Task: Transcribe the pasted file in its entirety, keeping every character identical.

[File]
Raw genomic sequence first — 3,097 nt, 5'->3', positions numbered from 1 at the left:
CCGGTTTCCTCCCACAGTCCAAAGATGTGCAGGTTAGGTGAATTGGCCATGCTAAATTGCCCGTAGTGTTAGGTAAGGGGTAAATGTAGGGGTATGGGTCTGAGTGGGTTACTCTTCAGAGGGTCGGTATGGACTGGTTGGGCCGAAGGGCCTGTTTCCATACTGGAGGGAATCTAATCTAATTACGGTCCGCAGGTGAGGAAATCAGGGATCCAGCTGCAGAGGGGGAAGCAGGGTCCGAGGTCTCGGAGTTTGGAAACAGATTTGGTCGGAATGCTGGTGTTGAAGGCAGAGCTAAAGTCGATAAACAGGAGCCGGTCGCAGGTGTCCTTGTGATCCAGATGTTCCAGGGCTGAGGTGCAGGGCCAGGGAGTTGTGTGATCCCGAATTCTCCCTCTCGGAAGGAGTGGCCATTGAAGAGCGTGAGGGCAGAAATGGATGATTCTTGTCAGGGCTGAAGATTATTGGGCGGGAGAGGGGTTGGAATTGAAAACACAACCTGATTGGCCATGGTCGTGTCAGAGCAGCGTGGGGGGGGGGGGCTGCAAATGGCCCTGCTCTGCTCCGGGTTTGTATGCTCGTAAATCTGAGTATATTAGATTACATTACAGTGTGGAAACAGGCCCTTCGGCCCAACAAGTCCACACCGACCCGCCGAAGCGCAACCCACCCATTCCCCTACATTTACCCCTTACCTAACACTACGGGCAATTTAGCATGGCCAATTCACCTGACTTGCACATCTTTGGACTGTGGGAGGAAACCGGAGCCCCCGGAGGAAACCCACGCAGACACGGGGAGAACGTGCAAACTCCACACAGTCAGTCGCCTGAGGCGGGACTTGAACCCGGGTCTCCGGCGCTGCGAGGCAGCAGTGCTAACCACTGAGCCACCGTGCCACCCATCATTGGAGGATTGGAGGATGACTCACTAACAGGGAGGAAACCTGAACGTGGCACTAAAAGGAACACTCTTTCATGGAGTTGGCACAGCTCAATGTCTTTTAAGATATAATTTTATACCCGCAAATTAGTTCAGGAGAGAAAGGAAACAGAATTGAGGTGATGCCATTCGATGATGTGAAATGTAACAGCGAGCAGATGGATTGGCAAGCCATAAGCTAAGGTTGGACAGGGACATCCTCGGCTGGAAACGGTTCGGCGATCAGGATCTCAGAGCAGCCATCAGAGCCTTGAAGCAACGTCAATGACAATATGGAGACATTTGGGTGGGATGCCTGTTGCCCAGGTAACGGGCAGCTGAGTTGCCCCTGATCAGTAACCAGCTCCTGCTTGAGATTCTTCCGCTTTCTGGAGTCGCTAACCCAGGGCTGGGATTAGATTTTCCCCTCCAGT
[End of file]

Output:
Raw genomic sequence first — 3,097 nt, 5'->3', positions numbered from 1 at the left:
CCGGTTTCCTCCCACAGTCCAAAGATGTGCAGGTTAGGTGAATTGGCCATGCTAAATTGCCCGTAGTGTTAGGTAAGGGGTAAATGTAGGGGTATGGGTCTGAGTGGGTTACTCTTCAGAGGGTCGGTATGGACTGGTTGGGCCGAAGGGCCTGTTTCCATACTGGAGGGAATCTAATCTAATTACGGTCCGCAGGTGAGGAAATCAGGGATCCAGCTGCAGAGGGGGAAGCAGGGTCCGAGGTCTCGGAGTTTGGAAACAGATTTGGTCGGAATGCTGGTGTTGAAGGCAGAGCTAAAGTCGATAAACAGGAGCCGGTCGCAGGTGTCCTTGTGATCCAGATGTTCCAGGGCTGAGGTGCAGGGCCAGGGAGTTGTGTGATCCCGAATTCTCCCTCTCGGAAGGAGTGGCCATTGAAGAGCGTGAGGGCAGAAATGGATGATTCTTGTCAGGGCTGAAGATTATTGGGCGGGAGAGGGGTTGGAATTGAAAACACAACCTGATTGGCCATGGTCGTGTCAGAGCAGCGTGGGGGGGGGGGGCTGCAAATGGCCCTGCTCTGCTCCGGGTTTGTATGCTCGTAAATCTGAGTATATTAGATTACATTACAGTGTGGAAACAGGCCCTTCGGCCCAACAAGTCCACACCGACCCGCCGAAGCGCAACCCACCCATTCCCCTACATTTACCCCTTACCTAACACTACGGGCAATTTAGCATGGCCAATTCACCTGACTTGCACATCTTTGGACTGTGGGAGGAAACCGGAGCCCCCGGAGGAAACCCACGCAGACACGGGGAGAACGTGCAAACTCCACACAGTCAGTCGCCTGAGGCGGGACTTGAACCCGGGTCTCCGGCGCTGCGAGGCAGCAGTGCTAACCACTGAGCCACCGTGCCACCCATCATTGGAGGATTGGAGGATGACTCACTAACAGGGAGGAAACCTGAACGTGGCACTAAAAGGAACACTCTTTCATGGAGTTGGCACAGCTCAATGTCTTTTAAGATATAATTTTATACCCGCAAATTAGTTCAGGAGAGAAAGGAAACAGAATTGAGGTGATGCCATTCGATGATGTGAAATGTAACAGCGAGCAGATGGATTGGCAAGCCATAAGCTAAGGTTGGACAGGGACATCCTCGGCTGGAAACGGTTCGGCGATCAGGATCTCAGAGCAGCCATCAGAGCCTTGAAGCAACGTCAATGACAATATGGAGACATTTGGGTGGGATGCCTGTTGCCCAGGTAACGGGCAGCTGAGTTGCCCCTGATCAGTAACCAGCTCCTGCTTGAGATTCTTCCGCTTTCTGGAGTCGCTAACCCAGGGCTGGGATTAGATTTTCCCCTCCAGT